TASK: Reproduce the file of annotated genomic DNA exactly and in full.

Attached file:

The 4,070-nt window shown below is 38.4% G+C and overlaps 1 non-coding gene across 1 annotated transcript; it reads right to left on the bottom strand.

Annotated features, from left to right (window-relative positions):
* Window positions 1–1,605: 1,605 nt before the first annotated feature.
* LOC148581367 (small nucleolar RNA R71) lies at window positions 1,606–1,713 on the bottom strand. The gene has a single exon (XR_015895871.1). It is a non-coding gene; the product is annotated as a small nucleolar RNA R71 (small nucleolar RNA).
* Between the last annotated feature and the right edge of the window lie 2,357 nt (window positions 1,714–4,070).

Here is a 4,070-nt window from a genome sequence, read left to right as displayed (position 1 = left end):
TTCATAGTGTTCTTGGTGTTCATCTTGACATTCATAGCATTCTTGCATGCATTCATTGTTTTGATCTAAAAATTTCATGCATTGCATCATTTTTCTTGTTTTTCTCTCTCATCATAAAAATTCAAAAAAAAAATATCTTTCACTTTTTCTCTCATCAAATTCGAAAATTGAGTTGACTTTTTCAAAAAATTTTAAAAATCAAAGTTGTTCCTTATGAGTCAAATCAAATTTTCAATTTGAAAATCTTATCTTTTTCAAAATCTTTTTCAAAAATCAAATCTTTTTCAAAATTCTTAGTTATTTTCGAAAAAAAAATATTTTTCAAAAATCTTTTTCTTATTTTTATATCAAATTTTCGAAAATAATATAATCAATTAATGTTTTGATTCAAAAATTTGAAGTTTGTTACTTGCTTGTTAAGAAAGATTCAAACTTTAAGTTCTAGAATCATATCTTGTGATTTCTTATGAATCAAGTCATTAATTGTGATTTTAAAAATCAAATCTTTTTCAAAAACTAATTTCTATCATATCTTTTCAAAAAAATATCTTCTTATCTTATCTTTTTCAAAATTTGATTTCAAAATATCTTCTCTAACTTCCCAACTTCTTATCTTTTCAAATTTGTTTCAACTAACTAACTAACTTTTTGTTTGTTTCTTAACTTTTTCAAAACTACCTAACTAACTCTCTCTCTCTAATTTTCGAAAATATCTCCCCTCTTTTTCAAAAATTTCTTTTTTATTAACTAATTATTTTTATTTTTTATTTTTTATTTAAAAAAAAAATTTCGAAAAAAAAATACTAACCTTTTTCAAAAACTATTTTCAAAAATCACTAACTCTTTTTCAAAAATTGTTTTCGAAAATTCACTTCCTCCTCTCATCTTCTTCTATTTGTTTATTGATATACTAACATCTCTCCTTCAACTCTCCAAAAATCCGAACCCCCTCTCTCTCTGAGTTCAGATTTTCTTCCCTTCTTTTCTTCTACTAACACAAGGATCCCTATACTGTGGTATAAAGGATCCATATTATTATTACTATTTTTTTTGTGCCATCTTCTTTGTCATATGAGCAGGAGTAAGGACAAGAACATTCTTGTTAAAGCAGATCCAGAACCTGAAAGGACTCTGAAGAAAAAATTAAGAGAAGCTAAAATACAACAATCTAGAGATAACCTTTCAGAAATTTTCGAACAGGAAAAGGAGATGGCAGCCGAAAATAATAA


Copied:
The 4,070-nt window shown below is 38.4% G+C and overlaps 1 non-coding gene across 1 annotated transcript; it reads right to left on the bottom strand.

Annotated features, from left to right (window-relative positions):
* Window positions 1–1,605: 1,605 nt before the first annotated feature.
* LOC148581367 (small nucleolar RNA R71) lies at window positions 1,606–1,713 on the bottom strand. The gene has a single exon (XR_015895871.1). It is a non-coding gene; the product is annotated as a small nucleolar RNA R71 (small nucleolar RNA).
* Between the last annotated feature and the right edge of the window lie 2,357 nt (window positions 1,714–4,070).

Here is a 4,070-nt window from a genome sequence, read left to right as displayed (position 1 = left end):
TTCATAGTGTTCTTGGTGTTCATCTTGACATTCATAGCATTCTTGCATGCATTCATTGTTTTGATCTAAAAATTTCATGCATTGCATCATTTTTCTTGTTTTTCTCTCTCATCATAAAAATTCAAAAAAAAAATATCTTTCACTTTTTCTCTCATCAAATTCGAAAATTGAGTTGACTTTTTCAAAAAATTTTAAAAATCAAAGTTGTTCCTTATGAGTCAAATCAAATTTTCAATTTGAAAATCTTATCTTTTTCAAAATCTTTTTCAAAAATCAAATCTTTTTCAAAATTCTTAGTTATTTTCGAAAAAAAAATATTTTTCAAAAATCTTTTTCTTATTTTTATATCAAATTTTCGAAAATAATATAATCAATTAATGTTTTGATTCAAAAATTTGAAGTTTGTTACTTGCTTGTTAAGAAAGATTCAAACTTTAAGTTCTAGAATCATATCTTGTGATTTCTTATGAATCAAGTCATTAATTGTGATTTTAAAAATCAAATCTTTTTCAAAAACTAATTTCTATCATATCTTTTCAAAAAAATATCTTCTTATCTTATCTTTTTCAAAATTTGATTTCAAAATATCTTCTCTAACTTCCCAACTTCTTATCTTTTCAAATTTGTTTCAACTAACTAACTAACTTTTTGTTTGTTTCTTAACTTTTTCAAAACTACCTAACTAACTCTCTCTCTCTAATTTTCGAAAATATCTCCCCTCTTTTTCAAAAATTTCTTTTTTATTAACTAATTATTTTTATTTTTTATTTTTTATTTAAAAAAAAAATTTCGAAAAAAAAATACTAACCTTTTTCAAAAACTATTTTCAAAAATCACTAACTCTTTTTCAAAAATTGTTTTCGAAAATTCACTTCCTCCTCTCATCTTCTTCTATTTGTTTATTGATATACTAACATCTCTCCTTCAACTCTCCAAAAATCCGAACCCCCTCTCTCTCTGAGTTCAGATTTTCTTCCCTTCTTTTCTTCTACTAACACAAGGATCCCTATACTGTGGTATAAAGGATCCATATTATTATTACTATTTTTTTTGTGCCATCTTCTTTGTCATATGAGCAGGAGTAAGGACAAGAACATTCTTGTTAAAGCAGATCCAGAACCTGAAAGGACTCTGAAGAAAAAATTAAGAGAAGCTAAAATACAACAATCTAGAGATAACCTTTCAGAAATTTTCGAACAGGAAAAGGAGATGGCAGCCGAAAATAATAA